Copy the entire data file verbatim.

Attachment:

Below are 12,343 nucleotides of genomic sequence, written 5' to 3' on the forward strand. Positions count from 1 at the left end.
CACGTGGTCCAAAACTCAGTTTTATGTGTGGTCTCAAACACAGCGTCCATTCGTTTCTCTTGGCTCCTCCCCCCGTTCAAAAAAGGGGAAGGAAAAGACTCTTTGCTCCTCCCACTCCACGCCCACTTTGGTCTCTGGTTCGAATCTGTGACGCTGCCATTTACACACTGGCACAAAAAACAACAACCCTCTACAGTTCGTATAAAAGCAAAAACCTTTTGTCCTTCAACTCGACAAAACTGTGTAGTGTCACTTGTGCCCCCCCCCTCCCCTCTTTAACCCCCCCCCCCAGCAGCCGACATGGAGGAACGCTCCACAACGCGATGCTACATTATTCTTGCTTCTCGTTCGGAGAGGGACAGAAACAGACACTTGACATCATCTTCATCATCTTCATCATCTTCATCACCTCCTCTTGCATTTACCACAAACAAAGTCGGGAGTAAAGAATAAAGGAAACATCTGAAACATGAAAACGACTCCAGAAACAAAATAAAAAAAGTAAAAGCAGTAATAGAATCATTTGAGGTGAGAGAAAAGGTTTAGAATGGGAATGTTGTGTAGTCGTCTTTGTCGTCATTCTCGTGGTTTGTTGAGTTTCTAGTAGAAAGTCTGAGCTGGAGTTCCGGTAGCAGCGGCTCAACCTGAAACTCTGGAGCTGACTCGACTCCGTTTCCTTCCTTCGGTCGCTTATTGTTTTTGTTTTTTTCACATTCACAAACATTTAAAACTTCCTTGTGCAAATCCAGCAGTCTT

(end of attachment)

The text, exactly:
Below are 12,343 nucleotides of genomic sequence, written 5' to 3' on the forward strand. Positions count from 1 at the left end.
CACGTGGTCCAAAACTCAGTTTTATGTGTGGTCTCAAACACAGCGTCCATTCGTTTCTCTTGGCTCCTCCCCCCGTTCAAAAAAGGGGAAGGAAAAGACTCTTTGCTCCTCCCACTCCACGCCCACTTTGGTCTCTGGTTCGAATCTGTGACGCTGCCATTTACACACTGGCACAAAAAACAACAACCCTCTACAGTTCGTATAAAAGCAAAAACCTTTTGTCCTTCAACTCGACAAAACTGTGTAGTGTCACTTGTGCCCCCCCCCTCCCCTCTTTAACCCCCCCCCCCAGCAGCCGACATGGAGGAACGCTCCACAACGCGATGCTACATTATTCTTGCTTCTCGTTCGGAGAGGGACAGAAACAGACACTTGACATCATCTTCATCATCTTCATCATCTTCATCACCTCCTCTTGCATTTACCACAAACAAAGTCGGGAGTAAAGAATAAAGGAAACATCTGAAACATGAAAACGACTCCAGAAACAAAATAAAAAAAGTAAAAGCAGTAATAGAATCATTTGAGGTGAGAGAAAAGGTTTAGAATGGGAATGTTGTGTAGTCGTCTTTGTCGTCATTCTCGTGGTTTGTTGAGTTTCTAGTAGAAAGTCTGAGCTGGAGTTCCGGTAGCAGCGGCTCAACCTGAAACTCTGGAGCTGACTCGACTCCGTTTCCTTCCTTCGGTCGCTTATTGTTTTTGTTTTTTTCACATTCACAAACATTTAAAACTTCCTTGTGCAAATCCAGCAGTCTT